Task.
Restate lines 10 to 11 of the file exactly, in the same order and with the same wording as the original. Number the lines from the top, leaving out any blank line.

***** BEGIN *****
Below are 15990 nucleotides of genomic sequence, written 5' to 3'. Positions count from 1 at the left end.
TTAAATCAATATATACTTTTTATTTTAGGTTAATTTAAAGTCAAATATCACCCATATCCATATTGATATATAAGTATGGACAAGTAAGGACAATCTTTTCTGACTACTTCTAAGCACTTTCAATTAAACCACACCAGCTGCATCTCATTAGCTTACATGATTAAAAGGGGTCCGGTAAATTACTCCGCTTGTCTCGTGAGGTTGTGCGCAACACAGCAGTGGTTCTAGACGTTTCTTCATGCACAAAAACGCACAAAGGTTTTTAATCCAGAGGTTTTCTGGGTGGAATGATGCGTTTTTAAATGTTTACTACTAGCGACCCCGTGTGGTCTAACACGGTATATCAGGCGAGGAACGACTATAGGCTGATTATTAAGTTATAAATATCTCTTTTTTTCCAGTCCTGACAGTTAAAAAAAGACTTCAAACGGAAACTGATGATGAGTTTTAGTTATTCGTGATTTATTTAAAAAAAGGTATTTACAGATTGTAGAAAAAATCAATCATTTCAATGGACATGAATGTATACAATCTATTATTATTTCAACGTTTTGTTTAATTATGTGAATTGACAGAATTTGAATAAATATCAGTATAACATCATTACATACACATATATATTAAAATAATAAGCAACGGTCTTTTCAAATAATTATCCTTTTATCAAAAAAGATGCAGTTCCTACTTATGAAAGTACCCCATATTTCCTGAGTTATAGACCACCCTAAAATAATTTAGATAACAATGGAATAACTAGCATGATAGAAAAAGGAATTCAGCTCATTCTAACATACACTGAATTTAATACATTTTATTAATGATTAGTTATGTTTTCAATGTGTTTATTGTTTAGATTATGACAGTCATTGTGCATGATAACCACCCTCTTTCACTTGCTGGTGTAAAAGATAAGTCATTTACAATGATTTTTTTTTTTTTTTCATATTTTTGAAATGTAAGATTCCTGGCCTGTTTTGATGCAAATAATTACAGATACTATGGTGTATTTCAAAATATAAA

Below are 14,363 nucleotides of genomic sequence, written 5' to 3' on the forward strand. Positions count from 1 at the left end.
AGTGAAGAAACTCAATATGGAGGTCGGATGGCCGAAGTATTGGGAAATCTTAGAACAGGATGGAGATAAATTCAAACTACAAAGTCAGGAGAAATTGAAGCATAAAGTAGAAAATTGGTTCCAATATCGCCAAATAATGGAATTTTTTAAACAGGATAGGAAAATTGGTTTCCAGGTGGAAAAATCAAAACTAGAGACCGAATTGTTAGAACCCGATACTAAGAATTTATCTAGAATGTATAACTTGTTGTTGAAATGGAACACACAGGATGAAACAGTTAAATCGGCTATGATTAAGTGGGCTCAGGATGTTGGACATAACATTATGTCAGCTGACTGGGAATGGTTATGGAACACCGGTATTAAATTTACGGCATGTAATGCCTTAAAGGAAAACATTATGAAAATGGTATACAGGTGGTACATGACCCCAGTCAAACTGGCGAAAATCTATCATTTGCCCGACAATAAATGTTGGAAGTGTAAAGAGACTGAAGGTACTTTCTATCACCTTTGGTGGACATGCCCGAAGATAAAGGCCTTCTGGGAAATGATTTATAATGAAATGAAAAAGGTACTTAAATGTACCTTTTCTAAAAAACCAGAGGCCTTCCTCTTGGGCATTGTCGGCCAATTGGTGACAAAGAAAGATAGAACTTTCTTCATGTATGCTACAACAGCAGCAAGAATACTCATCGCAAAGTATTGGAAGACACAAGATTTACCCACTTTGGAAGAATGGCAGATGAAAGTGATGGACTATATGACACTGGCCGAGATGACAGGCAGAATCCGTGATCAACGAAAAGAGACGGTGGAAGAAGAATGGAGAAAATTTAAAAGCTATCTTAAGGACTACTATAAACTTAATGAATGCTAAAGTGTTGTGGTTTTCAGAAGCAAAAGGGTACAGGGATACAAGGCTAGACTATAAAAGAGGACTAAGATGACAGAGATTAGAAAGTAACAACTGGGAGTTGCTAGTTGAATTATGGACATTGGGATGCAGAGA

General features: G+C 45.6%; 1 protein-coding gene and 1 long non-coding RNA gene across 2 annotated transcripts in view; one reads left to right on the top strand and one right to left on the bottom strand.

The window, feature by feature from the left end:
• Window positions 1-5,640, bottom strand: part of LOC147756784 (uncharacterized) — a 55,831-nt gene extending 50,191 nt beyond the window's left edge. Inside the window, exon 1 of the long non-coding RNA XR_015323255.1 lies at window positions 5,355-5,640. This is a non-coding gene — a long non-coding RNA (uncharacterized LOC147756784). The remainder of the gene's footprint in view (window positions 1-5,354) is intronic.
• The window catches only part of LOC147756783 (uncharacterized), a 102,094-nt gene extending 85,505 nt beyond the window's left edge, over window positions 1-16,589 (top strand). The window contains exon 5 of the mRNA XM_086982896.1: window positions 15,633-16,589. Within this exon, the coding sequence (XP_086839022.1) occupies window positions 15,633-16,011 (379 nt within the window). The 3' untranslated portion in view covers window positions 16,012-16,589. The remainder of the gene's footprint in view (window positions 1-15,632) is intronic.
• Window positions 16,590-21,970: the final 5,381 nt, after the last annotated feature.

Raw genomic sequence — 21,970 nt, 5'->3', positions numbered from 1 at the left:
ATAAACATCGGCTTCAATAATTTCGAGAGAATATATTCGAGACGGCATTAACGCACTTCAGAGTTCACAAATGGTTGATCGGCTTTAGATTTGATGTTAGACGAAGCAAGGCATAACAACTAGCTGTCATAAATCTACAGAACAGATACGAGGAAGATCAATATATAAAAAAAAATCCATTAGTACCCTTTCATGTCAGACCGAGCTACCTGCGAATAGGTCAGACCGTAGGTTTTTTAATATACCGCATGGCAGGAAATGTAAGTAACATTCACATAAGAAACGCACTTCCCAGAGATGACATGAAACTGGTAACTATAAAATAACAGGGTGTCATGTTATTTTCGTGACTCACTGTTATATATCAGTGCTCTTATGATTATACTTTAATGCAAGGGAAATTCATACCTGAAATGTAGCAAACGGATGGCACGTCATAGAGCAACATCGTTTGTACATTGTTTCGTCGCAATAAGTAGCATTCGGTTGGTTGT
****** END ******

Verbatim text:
Raw genomic sequence — 21,970 nt, 5'->3', positions numbered from 1 at the left:
ATAAACATCGGCTTCAATAATTTCGAGAGAATATATTCGAGACGGCATTAACGCACTTCAGAGTTCACAAATGGTTGATCGGCTTTAGATTTGATGTTAGACGAAGCAAGGCATAACAACTAGCTGTCATAAATCTACAGAACAGATACGAGGAAGATCAATATATAAAAAAAAATCCATTAGTACCCTTTCATGTCAGACCGAGCTACCTGCGAATAGGTCAGACCGTAGGTTTTTTAATATACCGCATGGCAGGAAATGTAAGTAACATTCACATAAGAAACGCACTTCCCAGAGATGACATGAAACTGGTAACTATAAAATAACAGGGTGTCATGTTATTTTCGTGACTCACTGTTATATATCAGTGCTCTTATGATTATACTTTAATGCAAGGGAAATTCATACCTGAAATGTAGCAAACGGATGGCACGTCATAGAGCAACATCGTTTGTACATTGTTTCGTCGCAATAAGTAGCATTCGGTTGGTTGT